Said Bilotti: “Consumer awareness of this technology is abysmal right now, but that will change once people figure out how to monetize this.”

Land grab: Teams, leagues eye development around venues

Teams hoping to expand revenue growth in the future will increasingly turn to nontraditional sources like owning and developing land near their stadiums or buying into radio stations that broadcast games.

That was the prediction from then St. Louis Cardinals President Mark Lamping, during a session called “The growing portfolios of sports ownership and operations.”

Andy Dolich, former Memphis Grizzlies president of business operations, said he believed that sports franchises’ investment in real estate could expand following the completion of New Jersey Nets owner Bruce Ratner’s arena project in Brooklyn. If that project succeeded, Dolich said, expect a surge in real estate investment.

Phoenix Suns President and COO Rick Welts said the team planned to build a hotel and condominium complex beside their arena.

NASCAR also was considering land ownership in the future after witnessing the value its Kansas City track brought to the 450 acres around it, said International Speedway Corp. President Lesa France Kennedy. “We bring a lot of people in and we feel like that is something to spin into.”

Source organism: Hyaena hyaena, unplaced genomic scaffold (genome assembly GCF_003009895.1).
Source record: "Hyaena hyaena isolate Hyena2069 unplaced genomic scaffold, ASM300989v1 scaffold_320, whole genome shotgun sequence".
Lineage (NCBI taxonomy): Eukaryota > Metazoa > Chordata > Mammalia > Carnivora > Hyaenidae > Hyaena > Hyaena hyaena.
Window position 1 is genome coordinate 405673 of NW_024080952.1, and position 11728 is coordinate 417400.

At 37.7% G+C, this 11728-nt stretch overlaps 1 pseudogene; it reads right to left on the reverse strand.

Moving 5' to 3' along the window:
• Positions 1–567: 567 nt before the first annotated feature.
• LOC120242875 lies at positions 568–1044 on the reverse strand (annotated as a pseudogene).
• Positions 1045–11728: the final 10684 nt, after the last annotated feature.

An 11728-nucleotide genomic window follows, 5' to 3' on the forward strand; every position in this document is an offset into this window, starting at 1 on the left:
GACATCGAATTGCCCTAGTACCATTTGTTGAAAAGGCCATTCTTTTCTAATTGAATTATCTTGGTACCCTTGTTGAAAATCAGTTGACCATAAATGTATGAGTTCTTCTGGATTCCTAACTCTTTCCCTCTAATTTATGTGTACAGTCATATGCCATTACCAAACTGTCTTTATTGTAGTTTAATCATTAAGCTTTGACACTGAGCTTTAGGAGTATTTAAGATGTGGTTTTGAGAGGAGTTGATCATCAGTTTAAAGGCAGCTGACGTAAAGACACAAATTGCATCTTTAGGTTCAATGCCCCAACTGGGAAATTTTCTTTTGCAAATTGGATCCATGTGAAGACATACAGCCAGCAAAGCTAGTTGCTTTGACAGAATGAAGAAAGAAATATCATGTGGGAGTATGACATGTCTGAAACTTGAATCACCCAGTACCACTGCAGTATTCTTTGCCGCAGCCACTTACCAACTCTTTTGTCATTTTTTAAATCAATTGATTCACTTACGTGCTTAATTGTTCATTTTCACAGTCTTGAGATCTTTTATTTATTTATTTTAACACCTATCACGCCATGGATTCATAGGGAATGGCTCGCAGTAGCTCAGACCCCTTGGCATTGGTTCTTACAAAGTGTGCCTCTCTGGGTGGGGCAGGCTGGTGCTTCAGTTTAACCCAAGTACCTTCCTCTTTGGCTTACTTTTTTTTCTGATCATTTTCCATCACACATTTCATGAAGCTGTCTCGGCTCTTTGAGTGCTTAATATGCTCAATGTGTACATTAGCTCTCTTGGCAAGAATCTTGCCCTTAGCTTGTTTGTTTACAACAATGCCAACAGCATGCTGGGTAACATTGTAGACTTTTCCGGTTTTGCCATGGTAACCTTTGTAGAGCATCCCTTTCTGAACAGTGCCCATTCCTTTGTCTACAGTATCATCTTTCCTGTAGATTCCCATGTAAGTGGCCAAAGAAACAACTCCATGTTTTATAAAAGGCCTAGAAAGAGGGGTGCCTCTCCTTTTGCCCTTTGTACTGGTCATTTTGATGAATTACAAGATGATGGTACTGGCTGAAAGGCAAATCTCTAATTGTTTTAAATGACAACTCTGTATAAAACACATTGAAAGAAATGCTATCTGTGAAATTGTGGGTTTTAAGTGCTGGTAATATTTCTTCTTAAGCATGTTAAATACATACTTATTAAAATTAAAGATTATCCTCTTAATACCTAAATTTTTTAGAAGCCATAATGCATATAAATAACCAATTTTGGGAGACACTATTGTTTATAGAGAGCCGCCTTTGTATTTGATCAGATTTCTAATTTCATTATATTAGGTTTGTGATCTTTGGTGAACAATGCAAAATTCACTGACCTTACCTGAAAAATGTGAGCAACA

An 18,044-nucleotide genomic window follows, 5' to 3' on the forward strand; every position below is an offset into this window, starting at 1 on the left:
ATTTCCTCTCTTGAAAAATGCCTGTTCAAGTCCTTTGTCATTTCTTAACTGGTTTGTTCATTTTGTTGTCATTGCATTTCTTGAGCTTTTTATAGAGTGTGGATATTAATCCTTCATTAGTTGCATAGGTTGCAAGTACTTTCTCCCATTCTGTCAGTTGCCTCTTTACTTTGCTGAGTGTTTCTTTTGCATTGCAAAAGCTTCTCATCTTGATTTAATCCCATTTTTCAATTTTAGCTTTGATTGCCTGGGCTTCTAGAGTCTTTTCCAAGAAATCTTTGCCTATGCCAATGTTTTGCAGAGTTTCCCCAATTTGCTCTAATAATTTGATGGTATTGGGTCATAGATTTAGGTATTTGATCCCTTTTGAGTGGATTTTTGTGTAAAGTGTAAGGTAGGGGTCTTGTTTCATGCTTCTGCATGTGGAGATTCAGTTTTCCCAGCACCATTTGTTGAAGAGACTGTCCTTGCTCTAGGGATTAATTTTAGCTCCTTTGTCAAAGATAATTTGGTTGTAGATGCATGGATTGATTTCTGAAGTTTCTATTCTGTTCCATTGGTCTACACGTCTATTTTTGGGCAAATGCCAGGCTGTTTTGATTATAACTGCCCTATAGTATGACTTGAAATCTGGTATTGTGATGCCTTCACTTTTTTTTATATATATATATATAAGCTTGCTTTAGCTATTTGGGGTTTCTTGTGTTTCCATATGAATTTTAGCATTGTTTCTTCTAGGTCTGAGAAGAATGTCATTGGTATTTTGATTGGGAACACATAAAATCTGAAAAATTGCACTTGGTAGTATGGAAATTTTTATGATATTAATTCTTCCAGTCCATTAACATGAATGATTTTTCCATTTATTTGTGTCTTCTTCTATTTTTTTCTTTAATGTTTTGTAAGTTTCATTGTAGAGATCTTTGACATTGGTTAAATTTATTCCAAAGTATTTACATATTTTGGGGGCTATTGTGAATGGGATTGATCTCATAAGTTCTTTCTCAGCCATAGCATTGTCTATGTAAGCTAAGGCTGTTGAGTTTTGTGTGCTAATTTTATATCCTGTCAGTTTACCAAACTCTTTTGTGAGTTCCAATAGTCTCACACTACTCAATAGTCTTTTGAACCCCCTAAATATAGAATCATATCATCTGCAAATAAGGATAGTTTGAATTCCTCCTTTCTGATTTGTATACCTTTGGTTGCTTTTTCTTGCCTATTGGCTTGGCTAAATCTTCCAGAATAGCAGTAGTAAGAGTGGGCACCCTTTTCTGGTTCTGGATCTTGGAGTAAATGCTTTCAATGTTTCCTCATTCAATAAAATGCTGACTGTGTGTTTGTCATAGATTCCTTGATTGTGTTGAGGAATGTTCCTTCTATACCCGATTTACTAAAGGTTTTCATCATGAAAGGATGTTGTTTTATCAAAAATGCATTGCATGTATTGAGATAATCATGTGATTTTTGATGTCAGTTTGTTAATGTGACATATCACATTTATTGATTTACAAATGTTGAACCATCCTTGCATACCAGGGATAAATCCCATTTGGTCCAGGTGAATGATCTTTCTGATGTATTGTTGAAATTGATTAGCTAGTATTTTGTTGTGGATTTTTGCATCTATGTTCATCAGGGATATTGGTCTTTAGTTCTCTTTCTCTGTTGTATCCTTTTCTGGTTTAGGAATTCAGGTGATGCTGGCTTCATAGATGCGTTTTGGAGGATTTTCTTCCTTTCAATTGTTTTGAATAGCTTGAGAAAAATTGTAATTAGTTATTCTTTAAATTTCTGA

Later that year, NASCAR scrapped plans to build a track on land it bought on Staten Island, New York, due to political resistance. As for the Suns, the hotel and condo project has yet to materialize.

Karmazin gets down to Sirius business

Sirius Satellite Radio’s Mel Karmazin (right) outlined the company’s revenue and subscriber projections.
During a one-on-one interview with Sirius Satellite Radio’s Mel Karmazin, it was revealed that the company projected to reach revenue of $1 billion in 2007, up from $242 million in 2005 and $600 million in 2006.

Said Karmazin: “We ended the year with about 3 million subscribers; the amount of advertising revenue that we’ll have this year will be dwarfed in 2010 when we’ll probably have 18 to 25 million subscribers.”

Sirius posted 2007 revenue of $922 million. At the end of 2010, more than two years after merging with XM Satellite Radio, the company had 20.2 million subscribers and its revenue for the year totaled $2.8 billion.

Linking media rights to language

When asked about future marketing trends, F1 special adviser Michael Payne said, “I think you will see a permanent change in the management of media rights.

Michael Payne
“Internationally, the traditional basis of rights has been on territorial footprints. I think within five years that’s going to change as we adopt a language footprint. In Europe, you’ve probably got more Turkish [soccer] fans outside of Turkey than in Turkey. And the ability in each of the communities to be able to access their sport back home is going to become a key issue and trend across the world. Rights and everything are going to get put on a language and a cultural footprint, rather than a traditional footprint.”